As part of the deal President-elect Donald Trump and Vice President-elect Mike Pence struck with Carrier, the company has promised to make a $16 million investment in its Indianapolis facility — an investment management plans to use on developing technology that will allow them to replace human workers with robots.
The company’s plans were confirmed by Greg Hayes, CEO of United Technologies, Carrier’s corporate parent, during a CNBC interview earlier this week.
“We’re going to… automate to drive the cost down so that we can continue to be competitive,” Hayes said. “Is it as cheap as moving to Mexico with lower cost labor? No. But we will make that plant competitive just because we’ll make the capital investments there. But what that ultimately means is there will be fewer jobs.”
This news comes on the heels of Trump blasting Chuck Jones, president of the United Steelworkers 1999 union that represents Carrier workers, for the sin of correctly pointing out that Trump exaggerated the number of jobs his deal “saved” during a December 1 news conference at the factory. Trump said the company agreed to keep 1,100 jobs at the Indianapolis factory when the real figure is closer to 800, with 550 workers at the factory facing layoffs despite Trump’s deal. In addition, Carrier still plans to ship 700 jobs from a separate factory in Huntington, Indiana, to Mexico. And as part of the deal, Indiana taxpayers will dole out $7 million in tax breaks to the company.
After Trump smeared him on Twitter, Jones received threats against his family.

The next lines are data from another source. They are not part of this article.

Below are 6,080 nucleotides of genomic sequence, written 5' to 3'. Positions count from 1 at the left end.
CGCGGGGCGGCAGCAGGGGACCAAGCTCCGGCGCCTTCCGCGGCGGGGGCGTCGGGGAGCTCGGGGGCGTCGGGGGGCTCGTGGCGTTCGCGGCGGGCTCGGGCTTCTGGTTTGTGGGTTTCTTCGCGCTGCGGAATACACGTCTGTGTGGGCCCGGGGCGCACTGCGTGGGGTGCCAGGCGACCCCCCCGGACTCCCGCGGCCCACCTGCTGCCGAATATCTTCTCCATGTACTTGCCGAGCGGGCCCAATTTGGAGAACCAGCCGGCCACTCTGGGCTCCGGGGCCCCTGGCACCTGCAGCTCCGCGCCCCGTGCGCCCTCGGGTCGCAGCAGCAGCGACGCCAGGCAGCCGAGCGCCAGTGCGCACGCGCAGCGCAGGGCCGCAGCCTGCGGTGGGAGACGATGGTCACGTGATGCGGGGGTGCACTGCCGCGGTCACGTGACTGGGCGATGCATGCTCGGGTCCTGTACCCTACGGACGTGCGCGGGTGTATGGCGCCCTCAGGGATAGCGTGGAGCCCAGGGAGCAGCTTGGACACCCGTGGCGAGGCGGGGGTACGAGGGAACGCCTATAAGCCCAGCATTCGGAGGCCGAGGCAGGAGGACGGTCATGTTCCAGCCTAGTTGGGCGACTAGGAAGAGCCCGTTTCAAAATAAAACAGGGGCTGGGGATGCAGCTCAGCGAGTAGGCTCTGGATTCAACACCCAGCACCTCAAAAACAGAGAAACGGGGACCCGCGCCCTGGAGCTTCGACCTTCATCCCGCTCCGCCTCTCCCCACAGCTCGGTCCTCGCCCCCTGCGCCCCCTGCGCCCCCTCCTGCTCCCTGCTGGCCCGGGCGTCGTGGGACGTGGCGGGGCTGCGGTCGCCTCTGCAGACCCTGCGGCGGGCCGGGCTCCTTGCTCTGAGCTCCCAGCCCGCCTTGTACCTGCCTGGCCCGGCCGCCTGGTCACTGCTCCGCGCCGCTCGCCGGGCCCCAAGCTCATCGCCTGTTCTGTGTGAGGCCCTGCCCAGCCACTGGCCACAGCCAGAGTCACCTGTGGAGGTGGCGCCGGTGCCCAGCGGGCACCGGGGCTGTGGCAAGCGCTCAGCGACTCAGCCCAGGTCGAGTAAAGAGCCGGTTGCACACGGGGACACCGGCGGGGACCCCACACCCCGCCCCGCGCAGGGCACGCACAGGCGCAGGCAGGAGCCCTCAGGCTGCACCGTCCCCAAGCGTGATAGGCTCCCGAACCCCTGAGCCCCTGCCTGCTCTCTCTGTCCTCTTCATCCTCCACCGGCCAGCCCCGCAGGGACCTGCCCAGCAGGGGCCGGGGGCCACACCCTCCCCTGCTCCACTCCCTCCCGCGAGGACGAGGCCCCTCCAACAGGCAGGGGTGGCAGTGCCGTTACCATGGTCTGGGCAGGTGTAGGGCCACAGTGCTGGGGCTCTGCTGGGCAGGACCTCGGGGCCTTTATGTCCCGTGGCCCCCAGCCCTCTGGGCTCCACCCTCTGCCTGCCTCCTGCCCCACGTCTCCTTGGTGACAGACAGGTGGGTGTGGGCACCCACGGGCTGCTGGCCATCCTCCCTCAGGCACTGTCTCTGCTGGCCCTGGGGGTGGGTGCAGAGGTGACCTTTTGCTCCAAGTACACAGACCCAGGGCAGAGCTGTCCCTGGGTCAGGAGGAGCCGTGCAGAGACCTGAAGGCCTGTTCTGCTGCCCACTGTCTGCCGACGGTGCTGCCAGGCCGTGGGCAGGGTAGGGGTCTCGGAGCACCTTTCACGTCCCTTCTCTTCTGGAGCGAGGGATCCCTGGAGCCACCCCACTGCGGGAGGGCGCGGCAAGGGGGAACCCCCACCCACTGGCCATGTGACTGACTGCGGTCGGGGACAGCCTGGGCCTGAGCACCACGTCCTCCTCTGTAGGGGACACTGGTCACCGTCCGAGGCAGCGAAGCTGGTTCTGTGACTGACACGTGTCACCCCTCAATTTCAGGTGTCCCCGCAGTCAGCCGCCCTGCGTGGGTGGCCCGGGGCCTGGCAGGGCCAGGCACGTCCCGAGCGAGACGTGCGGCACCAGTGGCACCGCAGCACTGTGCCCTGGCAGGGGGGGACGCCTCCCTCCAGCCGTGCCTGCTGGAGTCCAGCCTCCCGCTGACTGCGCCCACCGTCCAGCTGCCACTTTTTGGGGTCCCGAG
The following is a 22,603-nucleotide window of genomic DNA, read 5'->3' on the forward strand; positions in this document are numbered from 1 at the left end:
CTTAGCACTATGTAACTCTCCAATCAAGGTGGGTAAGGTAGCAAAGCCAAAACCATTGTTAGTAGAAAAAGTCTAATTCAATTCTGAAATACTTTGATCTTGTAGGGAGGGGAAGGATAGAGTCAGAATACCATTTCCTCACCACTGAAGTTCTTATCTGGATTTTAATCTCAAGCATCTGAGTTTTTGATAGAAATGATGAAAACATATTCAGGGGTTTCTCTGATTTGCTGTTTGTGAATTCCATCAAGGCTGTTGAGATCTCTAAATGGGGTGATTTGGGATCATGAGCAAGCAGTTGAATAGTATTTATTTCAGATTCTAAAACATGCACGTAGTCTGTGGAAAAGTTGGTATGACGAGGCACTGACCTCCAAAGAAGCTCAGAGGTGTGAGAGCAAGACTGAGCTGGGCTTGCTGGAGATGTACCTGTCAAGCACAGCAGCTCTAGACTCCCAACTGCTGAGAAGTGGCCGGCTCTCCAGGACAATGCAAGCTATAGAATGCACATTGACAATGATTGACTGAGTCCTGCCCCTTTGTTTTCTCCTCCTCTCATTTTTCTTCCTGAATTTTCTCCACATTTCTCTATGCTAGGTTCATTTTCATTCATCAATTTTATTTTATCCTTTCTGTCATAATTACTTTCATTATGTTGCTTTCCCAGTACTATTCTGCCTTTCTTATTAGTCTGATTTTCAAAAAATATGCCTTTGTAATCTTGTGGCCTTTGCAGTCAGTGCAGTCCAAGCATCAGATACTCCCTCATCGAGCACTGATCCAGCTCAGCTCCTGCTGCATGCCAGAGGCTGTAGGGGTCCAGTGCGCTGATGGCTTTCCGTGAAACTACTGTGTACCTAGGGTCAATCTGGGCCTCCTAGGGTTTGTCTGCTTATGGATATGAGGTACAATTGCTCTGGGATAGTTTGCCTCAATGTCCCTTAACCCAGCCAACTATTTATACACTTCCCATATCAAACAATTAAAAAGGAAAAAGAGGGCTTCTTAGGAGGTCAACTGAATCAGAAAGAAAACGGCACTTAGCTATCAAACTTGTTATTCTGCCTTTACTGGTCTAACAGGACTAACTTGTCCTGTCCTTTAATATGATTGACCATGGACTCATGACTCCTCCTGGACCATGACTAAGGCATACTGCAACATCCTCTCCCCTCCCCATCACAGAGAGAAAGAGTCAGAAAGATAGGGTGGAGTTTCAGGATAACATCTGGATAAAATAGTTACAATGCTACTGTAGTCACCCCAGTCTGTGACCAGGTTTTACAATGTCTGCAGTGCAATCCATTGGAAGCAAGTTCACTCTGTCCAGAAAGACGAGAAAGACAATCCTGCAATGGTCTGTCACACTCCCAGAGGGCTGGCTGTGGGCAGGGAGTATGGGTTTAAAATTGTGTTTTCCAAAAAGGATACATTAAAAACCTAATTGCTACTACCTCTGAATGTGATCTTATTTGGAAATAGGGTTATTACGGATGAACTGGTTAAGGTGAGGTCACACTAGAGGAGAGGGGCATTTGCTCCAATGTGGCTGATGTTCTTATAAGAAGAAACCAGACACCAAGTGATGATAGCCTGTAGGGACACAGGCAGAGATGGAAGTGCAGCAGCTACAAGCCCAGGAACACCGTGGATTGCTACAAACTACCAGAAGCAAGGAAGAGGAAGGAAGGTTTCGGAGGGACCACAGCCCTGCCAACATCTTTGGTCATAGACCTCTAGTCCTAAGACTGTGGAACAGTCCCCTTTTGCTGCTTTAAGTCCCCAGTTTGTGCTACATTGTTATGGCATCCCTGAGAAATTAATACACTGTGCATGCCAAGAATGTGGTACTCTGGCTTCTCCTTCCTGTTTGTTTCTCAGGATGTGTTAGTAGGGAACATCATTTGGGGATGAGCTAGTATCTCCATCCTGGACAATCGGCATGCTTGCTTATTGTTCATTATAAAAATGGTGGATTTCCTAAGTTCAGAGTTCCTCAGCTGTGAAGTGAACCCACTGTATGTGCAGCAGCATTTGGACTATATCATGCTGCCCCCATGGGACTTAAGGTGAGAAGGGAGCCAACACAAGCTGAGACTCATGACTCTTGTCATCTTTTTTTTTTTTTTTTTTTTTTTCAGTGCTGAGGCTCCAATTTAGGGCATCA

After all this, it would be nice if people finally understood that Trump does not give one tiny little shit about jobs. He put on a show, then wandered off to something else, having no attention span, but he did make sure to tweet nastiness about Mr. Jones, who now gets to endure a mass amount of harassment, like others who have been the subject of Trump’s bile. The Celeb-elect is busy treating the presidency of a whole country like it’s a game, a new asset to play with, at least until he gets bored, which won’t be long, given his history. He has once again stated that he will not divest, so he’ll be violating that constitution so beloved by Trumpoids, who are unsurprisingly quiet about this violation. I guess it’s okay if conservative assholes figuratively set it on fire; it’s only wrong if those awful lefties do it. So, if nothing else, all you Trumpoids can stop the “jobs, jobs, jobs” talk. It’s not as though that was ever believed by any sort of majority, and trying to keep up the thin facade will not work. Trump and his cronies have theirs, why on earth would you ever think they care about yours?
Despite Trump’s pro-worker campaign rhetoric, the details of the Carrier deal and Trump’s nomination of fast food executive Andrew Puzder as labor secretary suggests he doesn’t have an issue with companies replacing humans with machines. Puzder is a proponent of replacing human workers with robots, telling Business Insider last March that machines are “always polite, they always upsell, they never take a vacation, they never show up late, there’s never a slip-and-fall, or an age, sex, or race discrimination case.”
CNN, citing a McKinsey & Co. study, reports that “45 percent of the tasks that U.S. workers are currently paid to perform can be automated by existing technology. That represents about $2 trillion in annual wages.”
Oh, there’s love for the workers, alright. Workers that don’t require payment and have no capacity to complain. Love for human workers? Not there.
Full story at Think Progress.